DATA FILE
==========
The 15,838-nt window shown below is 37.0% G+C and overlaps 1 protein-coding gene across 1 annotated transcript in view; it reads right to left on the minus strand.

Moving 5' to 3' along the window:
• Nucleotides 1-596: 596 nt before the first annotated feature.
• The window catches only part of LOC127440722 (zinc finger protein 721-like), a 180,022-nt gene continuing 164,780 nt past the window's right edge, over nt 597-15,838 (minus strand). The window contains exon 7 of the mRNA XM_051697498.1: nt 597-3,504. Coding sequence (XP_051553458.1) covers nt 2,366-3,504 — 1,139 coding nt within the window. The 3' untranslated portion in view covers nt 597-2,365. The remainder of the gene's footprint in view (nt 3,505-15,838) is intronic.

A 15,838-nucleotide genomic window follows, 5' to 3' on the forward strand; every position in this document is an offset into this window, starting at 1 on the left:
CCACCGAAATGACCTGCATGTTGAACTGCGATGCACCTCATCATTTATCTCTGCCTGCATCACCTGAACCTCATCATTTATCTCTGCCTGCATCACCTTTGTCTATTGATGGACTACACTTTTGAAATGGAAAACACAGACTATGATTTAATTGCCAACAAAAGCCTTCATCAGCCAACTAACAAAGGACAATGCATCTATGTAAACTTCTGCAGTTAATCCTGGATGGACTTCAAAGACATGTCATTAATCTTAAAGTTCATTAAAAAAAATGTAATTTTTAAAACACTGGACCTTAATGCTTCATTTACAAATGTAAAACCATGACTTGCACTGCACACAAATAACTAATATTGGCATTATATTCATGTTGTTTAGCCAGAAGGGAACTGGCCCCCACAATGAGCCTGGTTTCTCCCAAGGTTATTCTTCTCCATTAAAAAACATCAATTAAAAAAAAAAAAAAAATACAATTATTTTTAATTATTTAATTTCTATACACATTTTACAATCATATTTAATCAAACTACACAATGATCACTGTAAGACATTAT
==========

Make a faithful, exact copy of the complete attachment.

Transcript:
The 15,838-nt window shown below is 37.0% G+C and overlaps 1 protein-coding gene across 1 annotated transcript in view; it reads right to left on the minus strand.

Moving 5' to 3' along the window:
• Nucleotides 1-596: 596 nt before the first annotated feature.
• The window catches only part of LOC127440722 (zinc finger protein 721-like), a 180,022-nt gene continuing 164,780 nt past the window's right edge, over nt 597-15,838 (minus strand). The window contains exon 7 of the mRNA XM_051697498.1: nt 597-3,504. Coding sequence (XP_051553458.1) covers nt 2,366-3,504 — 1,139 coding nt within the window. The 3' untranslated portion in view covers nt 597-2,365. The remainder of the gene's footprint in view (nt 3,505-15,838) is intronic.

A 15,838-nucleotide genomic window follows, 5' to 3' on the forward strand; every position in this document is an offset into this window, starting at 1 on the left:
CCACCGAAATGACCTGCATGTTGAACTGCGATGCACCTCATCATTTATCTCTGCCTGCATCACCTGAACCTCATCATTTATCTCTGCCTGCATCACCTTTGTCTATTGATGGACTACACTTTTGAAATGGAAAACACAGACTATGATTTAATTGCCAACAAAAGCCTTCATCAGCCAACTAACAAAGGACAATGCATCTATGTAAACTTCTGCAGTTAATCCTGGATGGACTTCAAAGACATGTCATTAATCTTAAAGTTCATTAAAAAAAATGTAATTTTTAAAACACTGGACCTTAATGCTTCATTTACAAATGTAAAACCATGACTTGCACTGCACACAAATAACTAATATTGGCATTATATTCATGTTGTTTAGCCAGAAGGGAACTGGCCCCCACAATGAGCCTGGTTTCTCCCAAGGTTATTCTTCTCCATTAAAAAACATCAATTAAAAAAAAAAAAAAAATACAATTATTTTTAATTATTTAATTTCTATACACATTTTACAATCATATTTAATCAAACTACACAATGATCACTGTAAGACATTAT